Prominent Canadians called on Ottawa to demand an immediate ceasefire in Gaza in the face of Israel's "war crimes" as others rallied nationwide Thursday in support of Israelis who have been "paralyzed" for years by Hamas missile strikes.
While some 30 protesters marched into the Israeli consulate in Montreal and handed officials a mock eviction notice, a group that included Jewish musicians, academics and activists gathered in Toronto to denounce Canada's stance.
Those actions preceded rallies from Vancouver to Halifax in solidarity with the people of southern Israel, with the Toronto event at Beth Tzedec Synagogue including a videotaped message from Israeli Prime Minister Ehud Olmert.
"What we're trying to do is something which is the basic and most elementary any country can do for its citizens, which is provide them with security," Olmert said.
"We will prevail."
"We'll bring safety and security for the people of Israel and we will always remember that at a time of need, you were with us," Olmert told the Canadian audience.
Earlier in the evening, Minister of State for Foreign Affairs Peter Kent told the Toronto audience that the Canadian government is urging the international community to work toward a "durable" ceasefire in the region.
"We continue to be unequivocal in supporting Israel's right to defend itself," Kent said to cheers from about 5,000 gathered at the Toronto synagogue.
Internationally acclaimed concert pianist Anton Kuerti said the "servile" way Ottawa is supporting the U.S. position makes him "ashamed" to be a Canadian.
"The unbelievable war crimes that Israel is committing in Gaza ... it makes me ashamed to be a Jew," Kuerti said at the Toronto news conference.
"The servile way in which Canada is supporting the U.S. position - basically it's all Hamas's fault because of missiles that they throw over in desperation - I think this reluctance of Canada to use its influence makes me ashamed to be Canadian."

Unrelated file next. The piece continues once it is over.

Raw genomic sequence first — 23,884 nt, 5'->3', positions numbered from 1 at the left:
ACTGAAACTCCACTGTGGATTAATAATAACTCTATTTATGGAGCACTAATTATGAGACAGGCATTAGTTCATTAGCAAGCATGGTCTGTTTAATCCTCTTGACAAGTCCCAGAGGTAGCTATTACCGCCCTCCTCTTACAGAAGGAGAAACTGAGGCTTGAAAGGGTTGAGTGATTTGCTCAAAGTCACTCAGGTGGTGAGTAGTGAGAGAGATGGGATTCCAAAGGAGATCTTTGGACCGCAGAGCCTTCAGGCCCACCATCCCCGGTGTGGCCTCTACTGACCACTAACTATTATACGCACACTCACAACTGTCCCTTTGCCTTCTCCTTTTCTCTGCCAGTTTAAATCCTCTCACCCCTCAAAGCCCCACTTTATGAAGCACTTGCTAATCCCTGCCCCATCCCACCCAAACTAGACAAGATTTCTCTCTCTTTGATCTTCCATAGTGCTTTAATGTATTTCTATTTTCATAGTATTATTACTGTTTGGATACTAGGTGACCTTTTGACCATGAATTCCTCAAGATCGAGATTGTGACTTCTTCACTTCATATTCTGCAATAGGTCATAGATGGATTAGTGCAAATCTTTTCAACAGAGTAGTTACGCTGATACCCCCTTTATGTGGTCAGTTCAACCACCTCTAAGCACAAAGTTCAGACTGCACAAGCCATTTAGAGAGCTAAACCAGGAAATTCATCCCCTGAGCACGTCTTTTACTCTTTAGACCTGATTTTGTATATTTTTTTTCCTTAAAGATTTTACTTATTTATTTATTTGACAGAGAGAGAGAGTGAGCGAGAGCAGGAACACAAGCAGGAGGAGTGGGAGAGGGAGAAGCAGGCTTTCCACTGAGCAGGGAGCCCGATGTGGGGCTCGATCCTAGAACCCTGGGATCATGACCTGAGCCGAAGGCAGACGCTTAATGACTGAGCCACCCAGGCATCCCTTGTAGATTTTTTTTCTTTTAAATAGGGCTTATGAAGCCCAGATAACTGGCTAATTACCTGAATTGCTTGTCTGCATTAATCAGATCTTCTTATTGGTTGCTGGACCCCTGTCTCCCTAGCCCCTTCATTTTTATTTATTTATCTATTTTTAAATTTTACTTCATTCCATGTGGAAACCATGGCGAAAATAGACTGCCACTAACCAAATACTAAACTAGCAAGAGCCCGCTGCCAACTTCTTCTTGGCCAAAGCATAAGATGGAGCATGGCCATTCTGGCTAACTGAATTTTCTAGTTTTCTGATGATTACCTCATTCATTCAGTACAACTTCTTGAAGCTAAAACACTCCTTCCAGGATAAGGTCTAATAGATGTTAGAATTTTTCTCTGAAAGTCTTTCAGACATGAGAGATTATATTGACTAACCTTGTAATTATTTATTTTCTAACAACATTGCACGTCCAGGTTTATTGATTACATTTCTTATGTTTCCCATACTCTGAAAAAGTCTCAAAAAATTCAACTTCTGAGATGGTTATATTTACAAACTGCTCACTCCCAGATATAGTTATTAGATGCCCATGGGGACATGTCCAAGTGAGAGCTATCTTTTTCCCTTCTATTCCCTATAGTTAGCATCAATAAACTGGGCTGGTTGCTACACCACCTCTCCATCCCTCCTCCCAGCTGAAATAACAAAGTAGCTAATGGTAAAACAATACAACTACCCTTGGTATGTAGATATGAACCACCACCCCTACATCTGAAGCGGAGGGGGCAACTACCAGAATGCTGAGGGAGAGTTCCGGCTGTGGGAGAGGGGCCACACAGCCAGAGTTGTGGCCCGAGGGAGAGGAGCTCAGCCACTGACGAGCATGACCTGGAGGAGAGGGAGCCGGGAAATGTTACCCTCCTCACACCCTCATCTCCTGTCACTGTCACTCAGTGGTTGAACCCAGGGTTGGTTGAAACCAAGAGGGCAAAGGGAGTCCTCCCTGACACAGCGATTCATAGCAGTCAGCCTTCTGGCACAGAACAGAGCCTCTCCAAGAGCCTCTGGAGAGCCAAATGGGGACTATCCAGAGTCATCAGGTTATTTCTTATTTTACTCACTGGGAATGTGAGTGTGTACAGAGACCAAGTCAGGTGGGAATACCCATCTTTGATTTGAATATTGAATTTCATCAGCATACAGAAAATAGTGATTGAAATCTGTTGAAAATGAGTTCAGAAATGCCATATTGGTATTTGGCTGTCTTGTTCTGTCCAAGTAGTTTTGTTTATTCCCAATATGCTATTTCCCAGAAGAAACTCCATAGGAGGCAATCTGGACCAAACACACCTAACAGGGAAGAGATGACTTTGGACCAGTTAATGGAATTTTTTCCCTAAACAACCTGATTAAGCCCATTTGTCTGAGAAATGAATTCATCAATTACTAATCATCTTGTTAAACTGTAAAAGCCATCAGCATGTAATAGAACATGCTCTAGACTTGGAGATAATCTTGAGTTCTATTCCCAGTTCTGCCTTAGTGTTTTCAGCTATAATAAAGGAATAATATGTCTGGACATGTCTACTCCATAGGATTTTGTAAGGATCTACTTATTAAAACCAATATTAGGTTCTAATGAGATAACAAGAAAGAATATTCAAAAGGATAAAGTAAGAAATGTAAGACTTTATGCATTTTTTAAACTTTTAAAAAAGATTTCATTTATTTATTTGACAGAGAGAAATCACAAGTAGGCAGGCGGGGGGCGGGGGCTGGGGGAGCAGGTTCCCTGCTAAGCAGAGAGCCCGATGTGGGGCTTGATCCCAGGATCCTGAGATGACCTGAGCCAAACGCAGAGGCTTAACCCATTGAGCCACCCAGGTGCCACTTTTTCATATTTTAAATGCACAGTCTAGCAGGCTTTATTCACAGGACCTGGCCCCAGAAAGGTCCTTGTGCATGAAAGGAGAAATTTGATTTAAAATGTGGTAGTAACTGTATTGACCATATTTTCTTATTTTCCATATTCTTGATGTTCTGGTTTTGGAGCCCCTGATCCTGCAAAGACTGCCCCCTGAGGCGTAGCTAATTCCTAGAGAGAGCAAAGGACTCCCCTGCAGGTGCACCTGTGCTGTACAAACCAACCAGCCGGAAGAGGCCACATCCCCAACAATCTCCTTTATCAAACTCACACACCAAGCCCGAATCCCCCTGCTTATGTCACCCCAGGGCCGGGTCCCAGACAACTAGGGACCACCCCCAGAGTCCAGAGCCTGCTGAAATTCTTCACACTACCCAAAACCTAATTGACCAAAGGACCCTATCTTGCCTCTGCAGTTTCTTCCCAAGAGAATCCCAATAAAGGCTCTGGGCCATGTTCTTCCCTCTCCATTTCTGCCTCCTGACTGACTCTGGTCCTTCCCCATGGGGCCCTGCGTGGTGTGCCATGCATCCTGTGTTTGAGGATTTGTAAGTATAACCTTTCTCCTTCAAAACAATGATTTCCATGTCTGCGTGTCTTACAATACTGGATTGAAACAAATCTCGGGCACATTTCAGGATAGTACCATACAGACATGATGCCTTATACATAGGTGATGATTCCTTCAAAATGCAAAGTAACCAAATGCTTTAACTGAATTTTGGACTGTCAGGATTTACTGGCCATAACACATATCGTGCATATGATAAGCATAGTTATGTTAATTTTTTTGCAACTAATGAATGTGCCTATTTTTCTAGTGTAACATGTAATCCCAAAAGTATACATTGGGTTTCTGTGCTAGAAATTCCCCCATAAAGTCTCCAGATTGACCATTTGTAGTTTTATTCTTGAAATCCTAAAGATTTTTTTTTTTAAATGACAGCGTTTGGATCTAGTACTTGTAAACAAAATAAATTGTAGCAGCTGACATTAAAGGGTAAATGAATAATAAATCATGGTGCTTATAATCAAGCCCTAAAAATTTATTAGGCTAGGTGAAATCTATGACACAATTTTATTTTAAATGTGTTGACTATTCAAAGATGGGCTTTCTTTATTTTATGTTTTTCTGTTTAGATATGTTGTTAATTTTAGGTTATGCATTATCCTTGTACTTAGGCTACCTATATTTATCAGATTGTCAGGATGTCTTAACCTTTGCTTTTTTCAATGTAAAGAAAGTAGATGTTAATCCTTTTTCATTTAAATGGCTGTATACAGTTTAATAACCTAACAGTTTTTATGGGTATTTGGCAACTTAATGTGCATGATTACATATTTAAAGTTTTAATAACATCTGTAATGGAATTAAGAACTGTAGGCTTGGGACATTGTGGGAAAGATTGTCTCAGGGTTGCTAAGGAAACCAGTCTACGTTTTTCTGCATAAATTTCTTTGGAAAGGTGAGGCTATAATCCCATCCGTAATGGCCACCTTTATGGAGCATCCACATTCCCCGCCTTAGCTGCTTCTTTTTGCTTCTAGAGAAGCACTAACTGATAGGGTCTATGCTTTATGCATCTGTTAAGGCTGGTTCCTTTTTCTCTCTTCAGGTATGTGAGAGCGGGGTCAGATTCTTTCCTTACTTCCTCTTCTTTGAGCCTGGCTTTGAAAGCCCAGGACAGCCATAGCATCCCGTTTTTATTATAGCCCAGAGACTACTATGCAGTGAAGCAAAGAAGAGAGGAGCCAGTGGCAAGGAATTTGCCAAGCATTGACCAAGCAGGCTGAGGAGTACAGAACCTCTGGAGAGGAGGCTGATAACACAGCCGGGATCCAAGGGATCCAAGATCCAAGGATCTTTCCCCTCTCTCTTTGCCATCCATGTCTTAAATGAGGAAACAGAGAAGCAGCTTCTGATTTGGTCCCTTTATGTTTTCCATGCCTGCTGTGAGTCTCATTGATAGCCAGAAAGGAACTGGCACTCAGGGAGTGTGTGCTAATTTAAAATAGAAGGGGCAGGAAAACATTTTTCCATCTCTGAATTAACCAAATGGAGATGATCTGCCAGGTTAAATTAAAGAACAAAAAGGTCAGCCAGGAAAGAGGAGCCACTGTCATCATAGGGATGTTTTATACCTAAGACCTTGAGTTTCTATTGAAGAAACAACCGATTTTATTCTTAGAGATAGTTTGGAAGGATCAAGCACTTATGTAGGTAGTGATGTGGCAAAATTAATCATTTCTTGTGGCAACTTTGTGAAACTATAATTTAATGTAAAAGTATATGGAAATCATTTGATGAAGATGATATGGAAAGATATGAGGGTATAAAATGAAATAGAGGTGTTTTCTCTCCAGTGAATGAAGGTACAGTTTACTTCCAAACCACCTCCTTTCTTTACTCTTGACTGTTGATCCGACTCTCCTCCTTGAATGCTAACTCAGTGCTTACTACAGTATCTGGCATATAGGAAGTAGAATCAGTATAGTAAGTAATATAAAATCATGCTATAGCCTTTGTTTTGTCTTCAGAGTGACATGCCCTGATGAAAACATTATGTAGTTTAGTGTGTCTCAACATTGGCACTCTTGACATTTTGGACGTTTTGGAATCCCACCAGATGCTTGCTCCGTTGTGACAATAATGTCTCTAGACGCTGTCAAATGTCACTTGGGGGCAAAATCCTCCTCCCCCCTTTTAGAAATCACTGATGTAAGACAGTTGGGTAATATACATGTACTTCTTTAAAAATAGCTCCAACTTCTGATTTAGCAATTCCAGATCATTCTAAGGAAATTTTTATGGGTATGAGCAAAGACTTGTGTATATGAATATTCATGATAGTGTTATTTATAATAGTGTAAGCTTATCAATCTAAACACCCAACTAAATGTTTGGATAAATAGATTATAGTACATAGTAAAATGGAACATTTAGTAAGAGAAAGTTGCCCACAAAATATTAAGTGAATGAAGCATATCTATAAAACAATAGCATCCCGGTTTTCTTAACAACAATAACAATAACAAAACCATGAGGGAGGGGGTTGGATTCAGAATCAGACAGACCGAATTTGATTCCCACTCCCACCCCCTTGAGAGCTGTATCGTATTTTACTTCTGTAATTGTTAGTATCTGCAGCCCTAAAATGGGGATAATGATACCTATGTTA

Israel launched an offensive into the Palestinian territory Dec. 27 to halt repeated rocket attacks on its southern towns. Nearly 800 Palestinians have been killed - almost half of them civilians, according to area officials - while 10 Israelis have died.
On Wednesday, Canada donated $4 million for humanitarian aid in the Gaza Strip while repeating its call for an "immediate and durable" ceasefire.
At the same time, Foreign Affairs Minister Lawrence Cannon said that, under the UN charter, a country is allowed to defend itself and that Israel has defended itself after several years of rocket assaults.
Rallies were held in Toronto, Montreal, London, Hamilton, Ottawa, Winnipeg, Calgary, Vancouver and Halifax to show support for Israelis "paralyzed by thousands of Hamas missiles from Gaza," organizers said.
"I think that Canadians understand that the values of a terrorist entity that is committed to destroy its neighbour are not the values shared by them," said Howard English of the United Jewish Appeal of Greater Toronto, one of the groups behind the rallies.
"I think Canadians understand that people who live in the line of rocket fire every day of their lives cannot go on living that way."
The group that held the news conference in Toronto included law professor Michael Mandel, research physicist Ursula Franklin and was led by David Orchard, who twice ran for the leadership of the former Progressive Conservatives and is not Jewish.
"When the world community at the UN tried to stop the violence, the call for a ceasefire was blocked by the U.S., and Canada, to its shame, has fully supported the U.S., actually opposing the call for an immediate ceasefire," Orchard said.
"These actions by Canada and the U.S. amount to a green light for the killing to continue, and they make our governments complicit to the crimes being waged in Gaza."
The Montreal protesters who entered the Israeli consulate said people in that city could not support the continued bombing in Gaza. The group also called for the federal government to break off relations with Israel until the military action stops.
Police escorted the protesters out of the building after about an hour, and there was no damage and no arrests.
B'nai Brith Canada issued a community-wide security alert Thursday in Toronto calling for heightened vigilance in light of the escalating conflict in Gaza.
The Jewish human-rights organization said it has documented a spike in incidents against Jews in Canada, including harassment and death threats. It also cited violence abroad, notably the firebombing of a synagogue in Paris.